It’s been a year. And the feelings are big and the loss is bigger and the distance covered between where we are and where we need to be sometimes feels overwhelming.
As many of you know, one month ago our program was terminated. Without going into the specifics, no part of the decision makes any sense. Our program was fully funded through tuition and provincial funds. The university supplies one quarter of Canada’s annual midwifery graduates. We were slated to begin our placements within two weeks’ time. We had collectively survived long-term lockdowns, last minute relocations for placements, a clinical learning environment based around COVID precautions and so much more. We have proved our dedication and our resiliency. All to have our program eliminated by some professionals in suits who, due to a provincial government washing its hands of a publicly funded institution, did not owe us any kind of explanation.
And so, I have processed my grief the best way that I know how. I’ve moved as loudly and as quickly as I can towards the making sure that there is knowledge and will and energy to move my classmates and I to whatever is next. And overall, whether by virtue of people doing their jobs or the pressure we tried to keep on them, it worked. My classmates and I are being transferred to other institutions where we will be able to complete our degrees. Our placements, we are told, will be honored. And we are nothing but grateful to the institutions who have turned on a dime to accommodate us at the last moment. It’s going to be ok. But it’s also very, very not ok.
My response to unexpected, negative plot twists is to move quickly. I don’t sit and wait well, and I don’t have an overwhelming amount of trust in institutions to ensure good outcomes for me. But I trust my voice, and so much to the chagrin I’m sure of some, I’ve used it. When news of our program termination came, in the middle of our first day of a two-week clinical intensive I moved as hard and as fast and as loudly as I could in as many useful directions as I could find, only because it was the only thing that was soothing.
Today is the International Day of the Midwife. Today, we received confirmation from our adopting institutions, which is what we had been waiting for. It is good news! What I had not expected was to be confronted on the flip side of it with a heavy grief. The weight of a midwifery program is heavy. Apart from learning to be responsible for the lives of birthing people and their babies, the learning is unrelenting, complicated, and on the whole not always kind to its learners. We see obstetrical violence. We see problems that are bigger than us. We see love and heartbreak and indifference, and we are forever being evaluated. It’s a lot. But we had each other. We knew who our professors were. We knew our support staff. We knew our “home” and we knew that at the end of all of this awful pandemic learning and pandemic year, that we would finish together.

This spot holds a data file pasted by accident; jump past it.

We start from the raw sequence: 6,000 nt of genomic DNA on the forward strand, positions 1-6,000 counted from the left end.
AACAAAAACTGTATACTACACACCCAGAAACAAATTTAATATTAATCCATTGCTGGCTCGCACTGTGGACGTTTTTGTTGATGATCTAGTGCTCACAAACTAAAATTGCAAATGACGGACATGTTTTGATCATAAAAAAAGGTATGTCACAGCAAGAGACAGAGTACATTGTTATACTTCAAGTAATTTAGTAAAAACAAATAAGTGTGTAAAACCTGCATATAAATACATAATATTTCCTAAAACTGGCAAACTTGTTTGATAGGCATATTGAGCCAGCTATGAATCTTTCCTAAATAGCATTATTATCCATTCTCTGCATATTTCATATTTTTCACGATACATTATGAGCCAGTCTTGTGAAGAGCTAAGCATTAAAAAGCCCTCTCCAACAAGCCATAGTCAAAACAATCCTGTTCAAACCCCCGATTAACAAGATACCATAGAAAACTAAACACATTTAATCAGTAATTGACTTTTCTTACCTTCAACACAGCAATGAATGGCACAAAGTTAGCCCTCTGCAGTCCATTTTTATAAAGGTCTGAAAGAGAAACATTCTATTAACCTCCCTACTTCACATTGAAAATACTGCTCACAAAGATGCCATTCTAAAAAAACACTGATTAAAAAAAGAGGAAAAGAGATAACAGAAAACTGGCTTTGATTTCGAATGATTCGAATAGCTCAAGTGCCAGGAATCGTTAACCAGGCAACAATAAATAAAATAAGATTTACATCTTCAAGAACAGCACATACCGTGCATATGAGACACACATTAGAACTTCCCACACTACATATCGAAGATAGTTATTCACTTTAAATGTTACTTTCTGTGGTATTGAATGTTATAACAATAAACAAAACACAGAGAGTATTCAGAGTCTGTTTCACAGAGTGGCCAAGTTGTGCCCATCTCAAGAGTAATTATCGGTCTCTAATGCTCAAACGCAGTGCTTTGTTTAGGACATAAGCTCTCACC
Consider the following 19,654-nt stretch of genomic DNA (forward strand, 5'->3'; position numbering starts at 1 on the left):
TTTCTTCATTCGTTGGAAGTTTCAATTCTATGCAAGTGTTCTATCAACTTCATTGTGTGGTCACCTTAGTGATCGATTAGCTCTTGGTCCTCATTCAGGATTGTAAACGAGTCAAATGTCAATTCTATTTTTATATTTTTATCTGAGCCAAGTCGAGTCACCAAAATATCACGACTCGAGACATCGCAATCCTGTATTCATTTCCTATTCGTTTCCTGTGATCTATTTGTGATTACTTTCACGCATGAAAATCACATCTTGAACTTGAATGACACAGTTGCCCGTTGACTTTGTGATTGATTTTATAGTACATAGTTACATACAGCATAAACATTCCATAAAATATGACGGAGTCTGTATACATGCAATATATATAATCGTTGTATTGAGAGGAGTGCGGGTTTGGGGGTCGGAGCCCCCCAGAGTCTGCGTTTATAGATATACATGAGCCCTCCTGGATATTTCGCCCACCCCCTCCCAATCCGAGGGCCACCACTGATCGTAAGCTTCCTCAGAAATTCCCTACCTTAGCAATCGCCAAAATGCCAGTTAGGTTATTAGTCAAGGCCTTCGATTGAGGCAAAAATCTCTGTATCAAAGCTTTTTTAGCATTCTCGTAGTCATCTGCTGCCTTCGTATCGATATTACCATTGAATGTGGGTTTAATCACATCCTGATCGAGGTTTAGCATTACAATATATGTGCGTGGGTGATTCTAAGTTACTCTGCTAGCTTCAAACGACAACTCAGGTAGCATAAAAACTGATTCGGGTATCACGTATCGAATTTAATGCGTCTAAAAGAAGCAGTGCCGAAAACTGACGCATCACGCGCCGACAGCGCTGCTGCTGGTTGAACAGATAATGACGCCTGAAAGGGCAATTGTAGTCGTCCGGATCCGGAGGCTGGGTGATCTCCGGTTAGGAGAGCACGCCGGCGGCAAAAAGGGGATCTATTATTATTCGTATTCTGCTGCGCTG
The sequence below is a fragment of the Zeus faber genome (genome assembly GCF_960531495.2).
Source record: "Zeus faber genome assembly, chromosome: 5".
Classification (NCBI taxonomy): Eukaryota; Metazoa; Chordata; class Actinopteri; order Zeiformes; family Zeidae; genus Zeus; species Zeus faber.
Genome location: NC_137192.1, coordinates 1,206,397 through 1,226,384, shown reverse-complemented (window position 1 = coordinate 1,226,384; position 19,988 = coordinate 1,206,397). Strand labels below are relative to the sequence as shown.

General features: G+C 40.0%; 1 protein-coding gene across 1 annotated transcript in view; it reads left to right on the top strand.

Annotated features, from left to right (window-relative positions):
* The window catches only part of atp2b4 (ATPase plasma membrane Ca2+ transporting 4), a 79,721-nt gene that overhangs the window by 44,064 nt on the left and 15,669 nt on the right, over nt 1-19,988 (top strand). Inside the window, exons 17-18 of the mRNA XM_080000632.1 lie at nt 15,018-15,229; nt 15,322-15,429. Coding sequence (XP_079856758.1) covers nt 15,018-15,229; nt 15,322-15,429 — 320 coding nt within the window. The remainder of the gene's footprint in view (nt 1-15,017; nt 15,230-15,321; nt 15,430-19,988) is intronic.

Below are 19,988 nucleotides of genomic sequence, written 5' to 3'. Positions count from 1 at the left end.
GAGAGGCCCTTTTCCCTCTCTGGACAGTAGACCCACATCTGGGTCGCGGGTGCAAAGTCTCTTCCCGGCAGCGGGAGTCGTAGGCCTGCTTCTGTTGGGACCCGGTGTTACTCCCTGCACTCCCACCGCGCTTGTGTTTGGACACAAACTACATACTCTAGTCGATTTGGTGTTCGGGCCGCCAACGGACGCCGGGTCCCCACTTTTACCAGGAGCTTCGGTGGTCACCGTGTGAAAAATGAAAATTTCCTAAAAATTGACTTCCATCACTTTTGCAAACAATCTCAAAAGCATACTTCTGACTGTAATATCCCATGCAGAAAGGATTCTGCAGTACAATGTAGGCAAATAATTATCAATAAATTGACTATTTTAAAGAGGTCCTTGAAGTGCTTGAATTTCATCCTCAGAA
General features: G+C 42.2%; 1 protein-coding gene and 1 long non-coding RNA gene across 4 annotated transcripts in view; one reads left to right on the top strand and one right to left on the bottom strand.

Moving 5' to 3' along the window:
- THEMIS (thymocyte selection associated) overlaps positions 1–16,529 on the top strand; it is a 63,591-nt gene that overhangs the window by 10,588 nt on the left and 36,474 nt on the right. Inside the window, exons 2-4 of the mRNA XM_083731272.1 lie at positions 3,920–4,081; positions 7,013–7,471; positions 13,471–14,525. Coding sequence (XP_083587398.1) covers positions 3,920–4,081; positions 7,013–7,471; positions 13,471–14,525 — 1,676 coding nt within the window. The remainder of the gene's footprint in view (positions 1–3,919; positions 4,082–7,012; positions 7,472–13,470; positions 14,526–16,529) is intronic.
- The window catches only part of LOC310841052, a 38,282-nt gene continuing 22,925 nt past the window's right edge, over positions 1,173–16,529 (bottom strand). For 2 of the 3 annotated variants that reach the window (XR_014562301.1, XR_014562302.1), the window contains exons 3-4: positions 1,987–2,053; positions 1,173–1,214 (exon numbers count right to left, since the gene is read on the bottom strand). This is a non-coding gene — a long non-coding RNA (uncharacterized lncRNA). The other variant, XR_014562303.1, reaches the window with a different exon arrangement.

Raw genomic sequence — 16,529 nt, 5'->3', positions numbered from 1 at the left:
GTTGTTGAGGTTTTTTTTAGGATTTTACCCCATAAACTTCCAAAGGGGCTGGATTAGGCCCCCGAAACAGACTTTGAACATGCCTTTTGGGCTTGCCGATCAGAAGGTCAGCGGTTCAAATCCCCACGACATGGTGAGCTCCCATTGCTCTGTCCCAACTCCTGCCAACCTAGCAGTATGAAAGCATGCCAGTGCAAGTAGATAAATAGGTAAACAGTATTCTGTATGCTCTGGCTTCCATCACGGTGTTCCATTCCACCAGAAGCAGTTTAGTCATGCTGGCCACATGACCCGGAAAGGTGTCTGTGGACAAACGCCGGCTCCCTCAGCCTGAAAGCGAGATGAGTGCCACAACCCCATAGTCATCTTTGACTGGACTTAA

Except that now we won’t. Now those who have taught us and watched our growth…won’t get to share in our victory the same way. Won’t be the ones giving us our degrees. And it feels like such a stupid, unnecessary loss. Like a divorce that no one has asked for.
It’s been an unimaginably difficult year. Though I know that “this is the place” I never bargained that things would be this hard, for this long. I’ve always envisioned the end as a victorious one. COVID took so much from us. I never thought that our program, our class, our network, would be taken from us too.
And so today, on this International Day of the Midwife, I claim sadness for the cost of this profession. I claim sadness for people who wielded power over us, not understanding the thousands of babies our hands would deliver. I claim sadness for the communities who won’t be served by us or those who would have followed us. I claim sadness for our professors and staff who worked tirelessly to train us, and who were terminated en masse in a zoom meeting, without severance. I claim sadness for francophone and Indigenous students and communities, already underserved who will see even less linguistically appropriate care. And in my own vanity, I claim sadness over those damned red shoes and what they should have seen.